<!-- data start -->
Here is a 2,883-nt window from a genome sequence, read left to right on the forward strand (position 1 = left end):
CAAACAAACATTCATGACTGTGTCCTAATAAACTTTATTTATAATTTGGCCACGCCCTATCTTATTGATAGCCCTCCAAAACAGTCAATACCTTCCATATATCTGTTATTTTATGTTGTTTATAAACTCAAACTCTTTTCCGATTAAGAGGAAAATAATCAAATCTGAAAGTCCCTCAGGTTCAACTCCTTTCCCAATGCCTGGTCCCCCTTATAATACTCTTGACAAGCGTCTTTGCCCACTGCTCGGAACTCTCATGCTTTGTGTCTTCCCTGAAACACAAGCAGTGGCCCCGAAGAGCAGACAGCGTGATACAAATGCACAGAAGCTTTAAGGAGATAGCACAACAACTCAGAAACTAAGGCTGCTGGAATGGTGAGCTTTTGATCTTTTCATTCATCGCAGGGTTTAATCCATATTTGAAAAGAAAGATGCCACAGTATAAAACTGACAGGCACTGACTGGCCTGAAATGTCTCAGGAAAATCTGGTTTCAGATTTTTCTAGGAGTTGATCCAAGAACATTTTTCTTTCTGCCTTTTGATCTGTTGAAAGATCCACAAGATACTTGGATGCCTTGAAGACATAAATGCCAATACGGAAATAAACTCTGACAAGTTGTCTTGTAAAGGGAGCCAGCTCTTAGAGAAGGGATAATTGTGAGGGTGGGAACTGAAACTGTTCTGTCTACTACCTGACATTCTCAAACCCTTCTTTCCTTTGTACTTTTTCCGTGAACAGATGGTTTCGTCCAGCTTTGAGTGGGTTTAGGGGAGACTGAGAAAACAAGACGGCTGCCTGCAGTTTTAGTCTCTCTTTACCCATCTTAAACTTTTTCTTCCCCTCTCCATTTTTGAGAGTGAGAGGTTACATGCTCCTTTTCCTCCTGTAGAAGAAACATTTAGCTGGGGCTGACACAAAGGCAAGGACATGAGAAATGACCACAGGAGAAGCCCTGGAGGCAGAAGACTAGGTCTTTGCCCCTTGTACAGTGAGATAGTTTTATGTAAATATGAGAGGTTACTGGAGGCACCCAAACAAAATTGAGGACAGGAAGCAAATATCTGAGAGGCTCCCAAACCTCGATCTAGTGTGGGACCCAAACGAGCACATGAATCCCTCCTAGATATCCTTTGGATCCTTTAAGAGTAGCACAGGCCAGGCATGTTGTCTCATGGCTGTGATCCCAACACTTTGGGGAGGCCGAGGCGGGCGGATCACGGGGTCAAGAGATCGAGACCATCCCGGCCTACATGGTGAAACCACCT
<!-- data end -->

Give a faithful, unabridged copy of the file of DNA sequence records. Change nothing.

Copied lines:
Here is a 2,883-nt window from a genome sequence, read left to right on the forward strand (position 1 = left end):
CAAACAAACATTCATGACTGTGTCCTAATAAACTTTATTTATAATTTGGCCACGCCCTATCTTATTGATAGCCCTCCAAAACAGTCAATACCTTCCATATATCTGTTATTTTATGTTGTTTATAAACTCAAACTCTTTTCCGATTAAGAGGAAAATAATCAAATCTGAAAGTCCCTCAGGTTCAACTCCTTTCCCAATGCCTGGTCCCCCTTATAATACTCTTGACAAGCGTCTTTGCCCACTGCTCGGAACTCTCATGCTTTGTGTCTTCCCTGAAACACAAGCAGTGGCCCCGAAGAGCAGACAGCGTGATACAAATGCACAGAAGCTTTAAGGAGATAGCACAACAACTCAGAAACTAAGGCTGCTGGAATGGTGAGCTTTTGATCTTTTCATTCATCGCAGGGTTTAATCCATATTTGAAAAGAAAGATGCCACAGTATAAAACTGACAGGCACTGACTGGCCTGAAATGTCTCAGGAAAATCTGGTTTCAGATTTTTCTAGGAGTTGATCCAAGAACATTTTTCTTTCTGCCTTTTGATCTGTTGAAAGATCCACAAGATACTTGGATGCCTTGAAGACATAAATGCCAATACGGAAATAAACTCTGACAAGTTGTCTTGTAAAGGGAGCCAGCTCTTAGAGAAGGGATAATTGTGAGGGTGGGAACTGAAACTGTTCTGTCTACTACCTGACATTCTCAAACCCTTCTTTCCTTTGTACTTTTTCCGTGAACAGATGGTTTCGTCCAGCTTTGAGTGGGTTTAGGGGAGACTGAGAAAACAAGACGGCTGCCTGCAGTTTTAGTCTCTCTTTACCCATCTTAAACTTTTTCTTCCCCTCTCCATTTTTGAGAGTGAGAGGTTACATGCTCCTTTTCCTCCTGTAGAAGAAACATTTAGCTGGGGCTGACACAAAGGCAAGGACATGAGAAATGACCACAGGAGAAGCCCTGGAGGCAGAAGACTAGGTCTTTGCCCCTTGTACAGTGAGATAGTTTTATGTAAATATGAGAGGTTACTGGAGGCACCCAAACAAAATTGAGGACAGGAAGCAAATATCTGAGAGGCTCCCAAACCTCGATCTAGTGTGGGACCCAAACGAGCACATGAATCCCTCCTAGATATCCTTTGGATCCTTTAAGAGTAGCACAGGCCAGGCATGTTGTCTCATGGCTGTGATCCCAACACTTTGGGGAGGCCGAGGCGGGCGGATCACGGGGTCAAGAGATCGAGACCATCCCGGCCTACATGGTGAAACCACCT